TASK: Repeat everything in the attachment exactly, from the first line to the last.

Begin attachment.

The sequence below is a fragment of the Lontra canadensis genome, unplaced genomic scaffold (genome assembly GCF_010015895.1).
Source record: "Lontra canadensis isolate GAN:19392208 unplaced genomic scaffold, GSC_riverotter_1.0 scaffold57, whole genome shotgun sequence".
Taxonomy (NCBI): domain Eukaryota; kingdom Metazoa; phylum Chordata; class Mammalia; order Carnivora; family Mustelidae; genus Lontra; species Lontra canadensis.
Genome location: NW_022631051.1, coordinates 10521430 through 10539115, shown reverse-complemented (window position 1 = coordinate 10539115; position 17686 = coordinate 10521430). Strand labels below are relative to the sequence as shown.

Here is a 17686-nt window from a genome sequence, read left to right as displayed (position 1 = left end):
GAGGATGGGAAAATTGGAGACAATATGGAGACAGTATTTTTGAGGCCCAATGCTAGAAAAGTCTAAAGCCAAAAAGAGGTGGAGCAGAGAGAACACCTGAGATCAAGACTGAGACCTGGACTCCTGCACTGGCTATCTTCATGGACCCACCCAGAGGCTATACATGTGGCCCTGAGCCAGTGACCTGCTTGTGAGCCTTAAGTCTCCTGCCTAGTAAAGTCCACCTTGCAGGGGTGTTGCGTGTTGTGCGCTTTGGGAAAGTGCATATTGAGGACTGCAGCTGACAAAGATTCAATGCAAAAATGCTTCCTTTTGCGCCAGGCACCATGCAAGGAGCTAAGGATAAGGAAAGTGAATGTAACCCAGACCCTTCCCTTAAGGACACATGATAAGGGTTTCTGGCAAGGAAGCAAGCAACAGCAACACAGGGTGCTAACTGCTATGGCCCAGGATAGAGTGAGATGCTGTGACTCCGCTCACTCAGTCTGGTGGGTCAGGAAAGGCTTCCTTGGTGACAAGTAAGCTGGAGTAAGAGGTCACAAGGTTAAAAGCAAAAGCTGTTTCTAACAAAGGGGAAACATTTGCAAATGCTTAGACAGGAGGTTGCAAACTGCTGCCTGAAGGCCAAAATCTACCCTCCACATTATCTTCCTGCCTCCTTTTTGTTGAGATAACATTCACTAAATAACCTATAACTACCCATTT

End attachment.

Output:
The sequence below is a fragment of the Lontra canadensis genome, unplaced genomic scaffold (genome assembly GCF_010015895.1).
Source record: "Lontra canadensis isolate GAN:19392208 unplaced genomic scaffold, GSC_riverotter_1.0 scaffold57, whole genome shotgun sequence".
Taxonomy (NCBI): domain Eukaryota; kingdom Metazoa; phylum Chordata; class Mammalia; order Carnivora; family Mustelidae; genus Lontra; species Lontra canadensis.
Genome location: NW_022631051.1, coordinates 10521430 through 10539115, shown reverse-complemented (window position 1 = coordinate 10539115; position 17686 = coordinate 10521430). Strand labels below are relative to the sequence as shown.

Here is a 17686-nt window from a genome sequence, read left to right as displayed (position 1 = left end):
GAGGATGGGAAAATTGGAGACAATATGGAGACAGTATTTTTGAGGCCCAATGCTAGAAAAGTCTAAAGCCAAAAAGAGGTGGAGCAGAGAGAACACCTGAGATCAAGACTGAGACCTGGACTCCTGCACTGGCTATCTTCATGGACCCACCCAGAGGCTATACATGTGGCCCTGAGCCAGTGACCTGCTTGTGAGCCTTAAGTCTCCTGCCTAGTAAAGTCCACCTTGCAGGGGTGTTGCGTGTTGTGCGCTTTGGGAAAGTGCATATTGAGGACTGCAGCTGACAAAGATTCAATGCAAAAATGCTTCCTTTTGCGCCAGGCACCATGCAAGGAGCTAAGGATAAGGAAAGTGAATGTAACCCAGACCCTTCCCTTAAGGACACATGATAAGGGTTTCTGGCAAGGAAGCAAGCAACAGCAACACAGGGTGCTAACTGCTATGGCCCAGGATAGAGTGAGATGCTGTGACTCCGCTCACTCAGTCTGGTGGGTCAGGAAAGGCTTCCTTGGTGACAAGTAAGCTGGAGTAAGAGGTCACAAGGTTAAAAGCAAAAGCTGTTTCTAACAAAGGGGAAACATTTGCAAATGCTTAGACAGGAGGTTGCAAACTGCTGCCTGAAGGCCAAAATCTACCCTCCACATTATCTTCCTGCCTCCTTTTTGTTGAGATAACATTCACTAAATAACCTATAACTACCCATTT